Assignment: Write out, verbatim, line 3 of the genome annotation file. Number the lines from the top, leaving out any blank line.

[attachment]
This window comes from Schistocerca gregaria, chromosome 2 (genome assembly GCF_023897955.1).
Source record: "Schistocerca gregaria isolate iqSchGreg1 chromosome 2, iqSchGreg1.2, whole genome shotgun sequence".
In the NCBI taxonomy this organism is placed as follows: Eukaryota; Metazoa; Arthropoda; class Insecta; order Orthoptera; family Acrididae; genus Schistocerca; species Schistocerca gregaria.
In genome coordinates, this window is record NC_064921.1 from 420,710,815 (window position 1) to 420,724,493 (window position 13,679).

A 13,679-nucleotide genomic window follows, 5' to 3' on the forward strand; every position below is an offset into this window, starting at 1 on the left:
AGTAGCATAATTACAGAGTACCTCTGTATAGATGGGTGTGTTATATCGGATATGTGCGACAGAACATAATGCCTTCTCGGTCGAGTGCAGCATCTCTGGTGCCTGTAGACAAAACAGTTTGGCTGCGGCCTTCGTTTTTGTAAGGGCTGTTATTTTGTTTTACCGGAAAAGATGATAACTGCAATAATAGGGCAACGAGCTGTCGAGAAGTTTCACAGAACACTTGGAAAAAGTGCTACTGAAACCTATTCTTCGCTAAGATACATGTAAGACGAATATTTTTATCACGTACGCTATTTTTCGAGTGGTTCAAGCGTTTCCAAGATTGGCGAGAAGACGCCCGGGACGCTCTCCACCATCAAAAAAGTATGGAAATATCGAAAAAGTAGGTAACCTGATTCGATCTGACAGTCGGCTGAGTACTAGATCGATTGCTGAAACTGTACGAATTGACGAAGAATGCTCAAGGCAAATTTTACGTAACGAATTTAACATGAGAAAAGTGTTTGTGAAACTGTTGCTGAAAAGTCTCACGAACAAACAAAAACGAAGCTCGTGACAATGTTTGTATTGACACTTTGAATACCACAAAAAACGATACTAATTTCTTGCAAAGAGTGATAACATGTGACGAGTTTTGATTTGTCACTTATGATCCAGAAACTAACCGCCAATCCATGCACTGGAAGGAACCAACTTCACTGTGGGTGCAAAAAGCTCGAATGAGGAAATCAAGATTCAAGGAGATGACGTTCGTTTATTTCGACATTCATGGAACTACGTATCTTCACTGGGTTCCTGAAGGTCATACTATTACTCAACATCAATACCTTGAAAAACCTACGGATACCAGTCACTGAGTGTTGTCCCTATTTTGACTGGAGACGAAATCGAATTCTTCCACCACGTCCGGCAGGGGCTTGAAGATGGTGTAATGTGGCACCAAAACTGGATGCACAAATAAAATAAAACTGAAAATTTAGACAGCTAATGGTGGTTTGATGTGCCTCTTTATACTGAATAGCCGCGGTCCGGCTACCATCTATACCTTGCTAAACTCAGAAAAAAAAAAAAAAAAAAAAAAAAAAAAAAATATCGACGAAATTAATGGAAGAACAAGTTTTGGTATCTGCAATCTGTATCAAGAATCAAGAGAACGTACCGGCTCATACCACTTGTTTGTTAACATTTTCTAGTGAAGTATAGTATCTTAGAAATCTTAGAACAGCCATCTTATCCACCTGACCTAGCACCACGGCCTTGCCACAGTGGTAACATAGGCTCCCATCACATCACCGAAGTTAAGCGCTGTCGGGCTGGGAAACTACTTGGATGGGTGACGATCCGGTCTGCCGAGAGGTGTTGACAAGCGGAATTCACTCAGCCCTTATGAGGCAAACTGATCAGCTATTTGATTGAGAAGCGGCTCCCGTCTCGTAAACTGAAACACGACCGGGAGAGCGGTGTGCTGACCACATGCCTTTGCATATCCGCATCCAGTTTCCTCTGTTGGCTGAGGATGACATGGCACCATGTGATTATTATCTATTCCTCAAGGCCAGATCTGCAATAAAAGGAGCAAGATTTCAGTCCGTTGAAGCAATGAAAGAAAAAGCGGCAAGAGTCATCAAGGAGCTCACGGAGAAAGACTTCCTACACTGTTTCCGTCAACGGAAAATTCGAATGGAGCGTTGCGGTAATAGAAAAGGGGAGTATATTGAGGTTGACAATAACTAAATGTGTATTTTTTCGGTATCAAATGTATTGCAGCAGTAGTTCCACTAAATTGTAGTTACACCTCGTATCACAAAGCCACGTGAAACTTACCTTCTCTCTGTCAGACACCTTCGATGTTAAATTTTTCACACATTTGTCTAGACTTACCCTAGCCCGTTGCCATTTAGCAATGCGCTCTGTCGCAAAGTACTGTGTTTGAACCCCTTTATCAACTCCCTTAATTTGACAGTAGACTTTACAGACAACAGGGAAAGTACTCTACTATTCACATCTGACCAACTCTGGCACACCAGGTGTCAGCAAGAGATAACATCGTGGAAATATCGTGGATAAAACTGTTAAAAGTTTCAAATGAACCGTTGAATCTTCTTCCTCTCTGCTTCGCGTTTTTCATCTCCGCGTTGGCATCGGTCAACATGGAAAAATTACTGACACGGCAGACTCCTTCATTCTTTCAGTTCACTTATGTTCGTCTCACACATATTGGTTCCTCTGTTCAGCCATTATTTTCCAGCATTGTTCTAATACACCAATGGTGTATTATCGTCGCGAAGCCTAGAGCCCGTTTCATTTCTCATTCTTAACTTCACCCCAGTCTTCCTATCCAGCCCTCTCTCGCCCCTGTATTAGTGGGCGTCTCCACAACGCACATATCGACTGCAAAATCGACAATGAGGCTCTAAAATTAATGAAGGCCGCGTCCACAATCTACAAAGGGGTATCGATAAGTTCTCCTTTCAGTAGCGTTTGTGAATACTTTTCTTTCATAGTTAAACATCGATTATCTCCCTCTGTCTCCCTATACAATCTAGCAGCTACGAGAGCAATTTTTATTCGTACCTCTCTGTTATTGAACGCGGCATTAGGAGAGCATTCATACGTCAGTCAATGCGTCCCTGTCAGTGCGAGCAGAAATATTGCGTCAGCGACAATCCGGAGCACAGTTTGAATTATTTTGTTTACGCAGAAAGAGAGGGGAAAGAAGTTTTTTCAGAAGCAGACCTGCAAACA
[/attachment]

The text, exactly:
In the NCBI taxonomy this organism is placed as follows: Eukaryota; Metazoa; Arthropoda; class Insecta; order Orthoptera; family Acrididae; genus Schistocerca; species Schistocerca gregaria.